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Chicago officials release city plan with blueprint for ‘Lifelong Learning’

Mayor Lori Lightfoot stands by microphones while placing a face mask into her jacket pocket.

Mayor Lori Lightfoot’s administration unveiled a sweeping plan that would guide Chicago’s policy decisions for the next 10 years. The plan includes a number of strategies to expand educational opportunities in the city.

Stacey Rupolo for Chalkbeat

A sweeping plan that would guide Chicago’s policy decisions for the next 10 years includes a number of strategies to expand educational opportunities in the city.

The ideas proposed in “We Will Chicago” include creating an Office of Learning, setting up learning hubs in every neighborhood, and repurposing empty school buildings.

The planning document also proposes ways to improve housing, environmental issues, public safety, and economic development.

The draft, which culminates two years of research, meetings, and feedback from Chicago residents, is the first comprehensive planning document since 1966. The plan is a priority for Mayor Lori Lightfoot.

Among the policy recommendations in a section dubbed “Lifelong Learning” is a new Department or Office of Learning aimed at increasing education resources and coordinating existing programs across Chicago Public Schools, City Colleges of Chicago, the Chicago Park District, the Chicago Public Library, and other education-focused organizations.

The section was crafted through the engagement process with a group made up of everyday Chicagoans who volunteered and public officials such as Kathy Dickhut, deputy commissioner at the Department of Planning and Development.

“It’s purposely not about CPS,” Dickhut said. “The idea was to help make connections between all kinds of agencies, departments, whatever people are doing in education.”

“There was a real desire to kind of harness all the activity and get it a little bit more organized through an office,” Dickhut noted about the proposed new Department or Office of Learning.

The plan also calls for a city-funded partnership coordinator to facilitate collaborations between companies and educational institutions such as Chicago Public Schools, Chicago City Colleges, and other universities.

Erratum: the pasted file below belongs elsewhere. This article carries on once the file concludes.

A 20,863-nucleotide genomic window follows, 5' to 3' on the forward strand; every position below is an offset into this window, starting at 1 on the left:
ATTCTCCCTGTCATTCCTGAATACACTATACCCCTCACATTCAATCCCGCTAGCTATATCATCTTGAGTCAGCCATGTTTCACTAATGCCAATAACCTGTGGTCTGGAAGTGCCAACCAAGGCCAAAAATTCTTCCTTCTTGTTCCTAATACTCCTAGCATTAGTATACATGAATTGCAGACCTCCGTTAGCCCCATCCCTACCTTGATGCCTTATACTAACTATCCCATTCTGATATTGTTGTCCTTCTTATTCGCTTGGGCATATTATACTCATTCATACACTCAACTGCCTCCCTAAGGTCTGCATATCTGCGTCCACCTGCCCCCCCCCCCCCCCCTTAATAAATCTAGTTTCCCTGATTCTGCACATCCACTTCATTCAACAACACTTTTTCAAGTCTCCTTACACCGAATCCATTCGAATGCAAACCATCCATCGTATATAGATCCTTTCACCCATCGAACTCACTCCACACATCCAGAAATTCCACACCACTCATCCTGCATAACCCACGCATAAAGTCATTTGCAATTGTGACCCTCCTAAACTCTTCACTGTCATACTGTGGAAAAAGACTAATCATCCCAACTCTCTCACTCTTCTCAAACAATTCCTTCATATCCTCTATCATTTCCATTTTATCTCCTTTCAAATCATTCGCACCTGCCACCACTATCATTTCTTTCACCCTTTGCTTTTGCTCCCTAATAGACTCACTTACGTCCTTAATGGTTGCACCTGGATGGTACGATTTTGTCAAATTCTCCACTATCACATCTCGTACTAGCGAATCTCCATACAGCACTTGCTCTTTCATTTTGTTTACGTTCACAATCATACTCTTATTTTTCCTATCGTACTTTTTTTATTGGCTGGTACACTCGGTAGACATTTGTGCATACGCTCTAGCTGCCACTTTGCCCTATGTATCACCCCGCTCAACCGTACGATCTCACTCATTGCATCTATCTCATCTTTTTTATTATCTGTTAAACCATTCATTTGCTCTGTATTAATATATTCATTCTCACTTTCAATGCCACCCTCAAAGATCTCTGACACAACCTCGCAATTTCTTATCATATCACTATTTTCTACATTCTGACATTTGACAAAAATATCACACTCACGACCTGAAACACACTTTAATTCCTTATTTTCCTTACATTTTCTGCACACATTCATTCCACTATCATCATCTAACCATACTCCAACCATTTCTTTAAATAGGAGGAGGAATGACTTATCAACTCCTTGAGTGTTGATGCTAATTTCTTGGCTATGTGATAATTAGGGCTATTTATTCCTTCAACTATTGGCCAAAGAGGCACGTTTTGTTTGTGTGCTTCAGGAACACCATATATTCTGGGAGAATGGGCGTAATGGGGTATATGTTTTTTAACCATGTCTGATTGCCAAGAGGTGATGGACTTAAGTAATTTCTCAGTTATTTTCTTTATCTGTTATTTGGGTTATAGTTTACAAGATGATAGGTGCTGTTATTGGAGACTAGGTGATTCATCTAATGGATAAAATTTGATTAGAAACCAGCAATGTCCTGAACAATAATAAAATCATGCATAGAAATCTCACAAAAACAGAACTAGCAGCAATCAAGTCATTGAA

The draft plan notes one of the city’s looming challenges: a declining school-age population.  

“We didn’t really grapple with that,” Dickhut said. “We’re acknowledging the situation and the data that exists right now. But that will be part of moving forward in the discussions.” 

The citywide plan outlines the controversial decision made by former Mayor Rahm Emanuel in 2013 to close 49 public schools on the South and West Sides amid declining enrollment. Since then, the district has lost another nearly 75,000 students. Nearly 25,000 of those students left since the start of the pandemic. 

The citywide plan calls for an evaluation of existing facilities including shuttered schools, Park Districts, and other city properties to create community learning hubs in all neighborhoods, especially in Black, immigrant, Indigenous, and Latino communities. City officials would also explore the feasibility of constructing new facilities to make way for these learning hubs. 

Other highlights include:

  • Launching an awareness campaign around lifelong learning opportunities
  • Creating paid internships and apprenticeships in city departments
  • Partnering with CPS to recruit and retain more teachers of color 
  • Expanding funding and partnerships to support on-site or subsidized child care at workplaces
  • Provide on-site care at Chicago City Colleges, the Park District, and public libraries 

“Most of the objectives in here focus less on specific tactics to shore up enrollment,” said Skyler Larrimore, deputy director of policy at the mayor’s office, “but more thinking about stepping back and that 50,000-foot view for each community making sure that there is robust access to resources and networks.”

The objectives and the overall draft plan, Larrimore said, were created in coordination with community members.

“The plan wasn’t just the city sort of defining the outcomes alone in isolation, but really bringing in community members from the very beginning to co-define what these goals and objectives should look like,” Larrimore said.

City officials will host public meetings in the coming weeks and months to gather feedback. Residents can also weigh in online through a survey. The plan will be presented to the city’s Plan Commission and City Council for approval in 2023.

Mauricio Peña is a reporter for Chalkbeat Chicago, covering K-12 schools. Contact Mauricio at mpena@chalkbeat.org.

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